Divorce in the age of COVID: 2021 is a bit different for many filers

On Behalf of | Apr 5, 2021 | Divorce |

Not every marriage is an enduringly happy union, of course, and many New Jersey spouses and other couples spanning the country ultimately make reasoned decisions to terminate their marriages. Although that can certainly engender a few challenges, reams of evidence underscore the wisdom of ending failed relationships and securing a post-divorce fresh start in life.

How can that end goal be initially framed and pursued preceding an individual’s decision to formally engage the marital dissolution process?

Obviously, most persons contemplating divorce put a lot of advance thought into the matter. A divorce is far from a casual endeavor. For most involved parties, it prominently stands as a seminal life event yielding monumental changes.

As such, it was certainly the case that legions of couples gave careful and due thought last year to divorces they expected to negotiate and finalize in 2020.

Here’s a point central to last year that flatly undermined divorce expectations for many parties, though: An off-the-radar explosion of concerns tied to an unprecedented global health pandemic turned their marriage-ending expectations upside down.

A recent Forbes article addressing timing factors relevant to divorce underscores the frustration inherently linked with COVID-19 dislocations.

It states this: “Slowdowns, shutdowns, layoffs, child care challenges – many of us encountered aberrant financial and personal circumstances last year.”

The result: Many parties’ divorce plans for 2020 were completely shelved.

Revived hopes for normalcy and sound divorce planning in 2021

This blog post features during a distinct climate of rising public hope concerning the prolonged and life-upending COVID pandemic. Vaccinations are on a steady uptick. Businesses are again reopening. People are once again moving about and making plans.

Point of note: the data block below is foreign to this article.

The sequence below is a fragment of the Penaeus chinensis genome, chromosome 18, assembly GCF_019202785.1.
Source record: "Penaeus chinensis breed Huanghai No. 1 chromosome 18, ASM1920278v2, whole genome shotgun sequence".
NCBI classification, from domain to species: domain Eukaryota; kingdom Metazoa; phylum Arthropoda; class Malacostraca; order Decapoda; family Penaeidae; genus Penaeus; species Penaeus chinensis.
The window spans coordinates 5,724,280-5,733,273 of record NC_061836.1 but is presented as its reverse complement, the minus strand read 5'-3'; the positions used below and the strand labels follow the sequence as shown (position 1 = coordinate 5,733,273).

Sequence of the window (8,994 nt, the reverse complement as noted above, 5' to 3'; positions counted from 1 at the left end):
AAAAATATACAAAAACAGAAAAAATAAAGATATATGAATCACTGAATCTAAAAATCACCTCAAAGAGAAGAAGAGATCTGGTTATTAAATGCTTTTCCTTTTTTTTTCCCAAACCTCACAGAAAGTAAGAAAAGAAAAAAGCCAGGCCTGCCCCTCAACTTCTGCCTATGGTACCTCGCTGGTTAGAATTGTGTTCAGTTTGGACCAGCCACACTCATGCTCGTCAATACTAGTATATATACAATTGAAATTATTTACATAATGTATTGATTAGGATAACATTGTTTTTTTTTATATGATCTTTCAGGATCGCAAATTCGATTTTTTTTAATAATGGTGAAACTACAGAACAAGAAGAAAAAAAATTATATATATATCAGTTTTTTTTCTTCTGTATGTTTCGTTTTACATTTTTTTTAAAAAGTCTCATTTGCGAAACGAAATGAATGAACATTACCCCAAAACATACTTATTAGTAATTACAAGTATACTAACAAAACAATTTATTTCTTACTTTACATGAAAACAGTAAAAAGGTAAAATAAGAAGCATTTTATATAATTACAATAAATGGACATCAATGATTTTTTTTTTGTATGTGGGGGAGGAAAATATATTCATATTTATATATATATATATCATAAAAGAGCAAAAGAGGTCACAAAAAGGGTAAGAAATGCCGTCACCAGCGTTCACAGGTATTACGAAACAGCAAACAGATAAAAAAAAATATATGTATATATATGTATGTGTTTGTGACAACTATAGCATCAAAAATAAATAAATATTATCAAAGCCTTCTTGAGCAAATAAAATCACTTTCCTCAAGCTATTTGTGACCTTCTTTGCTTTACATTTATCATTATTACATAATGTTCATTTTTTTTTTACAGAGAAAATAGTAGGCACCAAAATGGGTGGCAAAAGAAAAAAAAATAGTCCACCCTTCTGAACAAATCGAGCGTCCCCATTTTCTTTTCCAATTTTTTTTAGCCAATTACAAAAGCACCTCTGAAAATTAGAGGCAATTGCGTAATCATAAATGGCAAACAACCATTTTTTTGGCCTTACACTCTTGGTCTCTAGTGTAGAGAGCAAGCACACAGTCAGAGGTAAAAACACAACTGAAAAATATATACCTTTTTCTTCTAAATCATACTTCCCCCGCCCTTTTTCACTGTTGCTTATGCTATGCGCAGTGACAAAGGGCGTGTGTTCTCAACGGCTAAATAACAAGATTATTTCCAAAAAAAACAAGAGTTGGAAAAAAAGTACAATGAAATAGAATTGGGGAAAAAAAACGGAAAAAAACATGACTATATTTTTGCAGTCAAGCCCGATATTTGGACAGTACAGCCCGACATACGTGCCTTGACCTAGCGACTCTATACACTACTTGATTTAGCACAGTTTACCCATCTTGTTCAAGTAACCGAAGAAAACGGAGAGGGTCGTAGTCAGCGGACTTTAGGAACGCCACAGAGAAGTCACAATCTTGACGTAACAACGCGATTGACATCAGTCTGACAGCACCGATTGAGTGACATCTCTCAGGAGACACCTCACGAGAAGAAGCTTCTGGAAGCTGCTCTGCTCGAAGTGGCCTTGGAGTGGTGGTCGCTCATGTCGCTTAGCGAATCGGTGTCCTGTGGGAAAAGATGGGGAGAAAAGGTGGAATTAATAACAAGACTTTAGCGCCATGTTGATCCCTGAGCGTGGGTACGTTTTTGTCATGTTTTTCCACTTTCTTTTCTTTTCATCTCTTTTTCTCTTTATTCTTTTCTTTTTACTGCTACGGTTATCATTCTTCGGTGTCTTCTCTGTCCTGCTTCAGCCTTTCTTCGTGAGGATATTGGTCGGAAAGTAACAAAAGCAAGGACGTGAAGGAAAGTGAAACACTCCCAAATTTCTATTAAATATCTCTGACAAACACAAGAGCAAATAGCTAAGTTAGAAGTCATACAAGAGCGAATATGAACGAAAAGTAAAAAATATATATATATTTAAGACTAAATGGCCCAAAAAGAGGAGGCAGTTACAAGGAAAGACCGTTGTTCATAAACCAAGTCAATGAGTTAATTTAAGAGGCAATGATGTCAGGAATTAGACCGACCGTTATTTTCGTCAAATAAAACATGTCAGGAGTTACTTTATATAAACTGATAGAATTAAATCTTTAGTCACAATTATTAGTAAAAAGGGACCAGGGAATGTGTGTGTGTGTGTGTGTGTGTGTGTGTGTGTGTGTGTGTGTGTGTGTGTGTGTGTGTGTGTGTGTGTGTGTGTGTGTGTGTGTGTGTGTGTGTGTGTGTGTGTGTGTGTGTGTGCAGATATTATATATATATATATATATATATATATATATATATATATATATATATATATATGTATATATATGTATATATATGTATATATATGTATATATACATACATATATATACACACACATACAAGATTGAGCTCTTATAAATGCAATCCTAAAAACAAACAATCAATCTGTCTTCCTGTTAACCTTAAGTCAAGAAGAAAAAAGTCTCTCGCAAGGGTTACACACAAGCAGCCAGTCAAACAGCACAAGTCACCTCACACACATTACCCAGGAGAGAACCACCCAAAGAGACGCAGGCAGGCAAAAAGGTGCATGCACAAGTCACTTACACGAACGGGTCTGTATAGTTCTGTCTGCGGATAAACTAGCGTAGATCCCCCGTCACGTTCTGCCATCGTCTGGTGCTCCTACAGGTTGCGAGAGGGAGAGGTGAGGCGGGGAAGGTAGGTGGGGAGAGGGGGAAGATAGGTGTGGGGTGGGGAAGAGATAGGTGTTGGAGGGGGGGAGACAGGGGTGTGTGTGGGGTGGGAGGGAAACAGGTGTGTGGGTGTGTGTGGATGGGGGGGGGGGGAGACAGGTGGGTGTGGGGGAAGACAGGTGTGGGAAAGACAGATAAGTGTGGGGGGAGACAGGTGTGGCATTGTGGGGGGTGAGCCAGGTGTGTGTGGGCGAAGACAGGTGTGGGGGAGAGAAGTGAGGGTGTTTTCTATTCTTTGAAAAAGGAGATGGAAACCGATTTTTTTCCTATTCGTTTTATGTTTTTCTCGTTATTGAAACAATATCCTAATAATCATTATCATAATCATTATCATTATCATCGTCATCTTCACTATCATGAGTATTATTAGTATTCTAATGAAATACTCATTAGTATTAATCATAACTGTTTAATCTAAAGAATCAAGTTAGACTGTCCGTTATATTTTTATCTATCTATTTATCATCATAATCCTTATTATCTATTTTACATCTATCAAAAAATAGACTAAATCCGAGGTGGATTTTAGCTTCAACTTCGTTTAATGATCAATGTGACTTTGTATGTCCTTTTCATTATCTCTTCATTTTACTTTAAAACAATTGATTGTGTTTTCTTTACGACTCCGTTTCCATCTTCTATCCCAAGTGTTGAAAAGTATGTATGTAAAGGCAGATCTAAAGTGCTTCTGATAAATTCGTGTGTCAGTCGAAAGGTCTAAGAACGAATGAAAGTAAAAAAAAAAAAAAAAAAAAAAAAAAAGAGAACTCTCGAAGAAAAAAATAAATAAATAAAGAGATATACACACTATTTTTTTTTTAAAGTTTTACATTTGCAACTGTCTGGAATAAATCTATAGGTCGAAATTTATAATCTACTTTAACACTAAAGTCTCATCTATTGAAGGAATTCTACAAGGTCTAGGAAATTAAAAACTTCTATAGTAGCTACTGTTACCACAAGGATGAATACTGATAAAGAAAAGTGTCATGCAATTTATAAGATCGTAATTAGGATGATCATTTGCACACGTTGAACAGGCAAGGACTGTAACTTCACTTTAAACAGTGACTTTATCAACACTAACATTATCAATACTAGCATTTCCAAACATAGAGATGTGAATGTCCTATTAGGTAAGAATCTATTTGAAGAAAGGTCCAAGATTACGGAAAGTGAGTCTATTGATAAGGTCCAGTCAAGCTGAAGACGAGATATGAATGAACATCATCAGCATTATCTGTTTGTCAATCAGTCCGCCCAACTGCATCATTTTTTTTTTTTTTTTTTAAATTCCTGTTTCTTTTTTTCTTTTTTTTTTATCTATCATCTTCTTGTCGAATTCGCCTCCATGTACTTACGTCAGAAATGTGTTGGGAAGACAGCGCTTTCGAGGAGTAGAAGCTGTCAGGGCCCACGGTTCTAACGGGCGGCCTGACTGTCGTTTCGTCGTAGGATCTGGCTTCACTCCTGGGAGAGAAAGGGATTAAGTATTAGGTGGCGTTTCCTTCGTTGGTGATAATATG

The Forbes piece duly notes that, especially emphasizing the pent-up demand for divorces created by 2020’s singular challenges. It stresses that individuals whose dissolution plans stalled last year should not be dissuaded “from moving forward with a divorce in 2021.”

A proven family law attorney with a strong record of advocacy in diverse divorce representation can help guide the process. Timely and aggressive support/representation can prove invaluable to a client, especially in uncertain times. Experienced legal counsel’s role can extend to the following and additional matters:

  • Taking the lead in negotiations
  • Identifying, valuing and fairly dividing marital assets
  • Providing sound guidance in child-centric matters like custody/visitation and support
  • Evaluating settlement offers and crafting a protective divorce decree

The current year might reasonably throw up a few distinct divorce challenges for some impending spouses, but it can also spell opportunity and a renewed beginning.

An experienced and empathetic family law attorney can provide further information.